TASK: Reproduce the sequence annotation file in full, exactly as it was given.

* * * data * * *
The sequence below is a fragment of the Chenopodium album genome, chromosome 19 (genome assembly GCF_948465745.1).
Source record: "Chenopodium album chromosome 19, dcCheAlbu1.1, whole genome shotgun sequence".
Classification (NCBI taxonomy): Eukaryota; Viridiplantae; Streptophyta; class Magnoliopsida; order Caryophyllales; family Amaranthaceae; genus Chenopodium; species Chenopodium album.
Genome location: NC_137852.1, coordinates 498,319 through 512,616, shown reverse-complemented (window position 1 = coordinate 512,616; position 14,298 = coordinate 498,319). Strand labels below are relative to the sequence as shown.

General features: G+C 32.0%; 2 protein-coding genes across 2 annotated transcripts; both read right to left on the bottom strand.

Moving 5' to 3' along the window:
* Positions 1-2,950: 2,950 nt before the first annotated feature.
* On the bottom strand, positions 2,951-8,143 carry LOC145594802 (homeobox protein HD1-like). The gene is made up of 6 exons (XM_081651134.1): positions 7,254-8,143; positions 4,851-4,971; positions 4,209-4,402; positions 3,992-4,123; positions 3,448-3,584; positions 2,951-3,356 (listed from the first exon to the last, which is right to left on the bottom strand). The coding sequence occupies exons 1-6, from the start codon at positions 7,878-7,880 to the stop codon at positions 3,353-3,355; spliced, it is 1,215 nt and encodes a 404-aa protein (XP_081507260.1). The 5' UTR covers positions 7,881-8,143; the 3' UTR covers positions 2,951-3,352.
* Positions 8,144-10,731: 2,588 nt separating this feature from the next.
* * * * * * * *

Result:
The sequence below is a fragment of the Chenopodium album genome, chromosome 19 (genome assembly GCF_948465745.1).
Source record: "Chenopodium album chromosome 19, dcCheAlbu1.1, whole genome shotgun sequence".
Classification (NCBI taxonomy): Eukaryota; Viridiplantae; Streptophyta; class Magnoliopsida; order Caryophyllales; family Amaranthaceae; genus Chenopodium; species Chenopodium album.
Genome location: NC_137852.1, coordinates 498,319 through 512,616, shown reverse-complemented (window position 1 = coordinate 512,616; position 14,298 = coordinate 498,319). Strand labels below are relative to the sequence as shown.

General features: G+C 32.0%; 2 protein-coding genes across 2 annotated transcripts; both read right to left on the bottom strand.

Moving 5' to 3' along the window:
* Positions 1-2,950: 2,950 nt before the first annotated feature.
* On the bottom strand, positions 2,951-8,143 carry LOC145594802 (homeobox protein HD1-like). The gene is made up of 6 exons (XM_081651134.1): positions 7,254-8,143; positions 4,851-4,971; positions 4,209-4,402; positions 3,992-4,123; positions 3,448-3,584; positions 2,951-3,356 (listed from the first exon to the last, which is right to left on the bottom strand). The coding sequence occupies exons 1-6, from the start codon at positions 7,878-7,880 to the stop codon at positions 3,353-3,355; spliced, it is 1,215 nt and encodes a 404-aa protein (XP_081507260.1). The 5' UTR covers positions 7,881-8,143; the 3' UTR covers positions 2,951-3,352.
* Positions 8,144-10,731: 2,588 nt separating this feature from the next.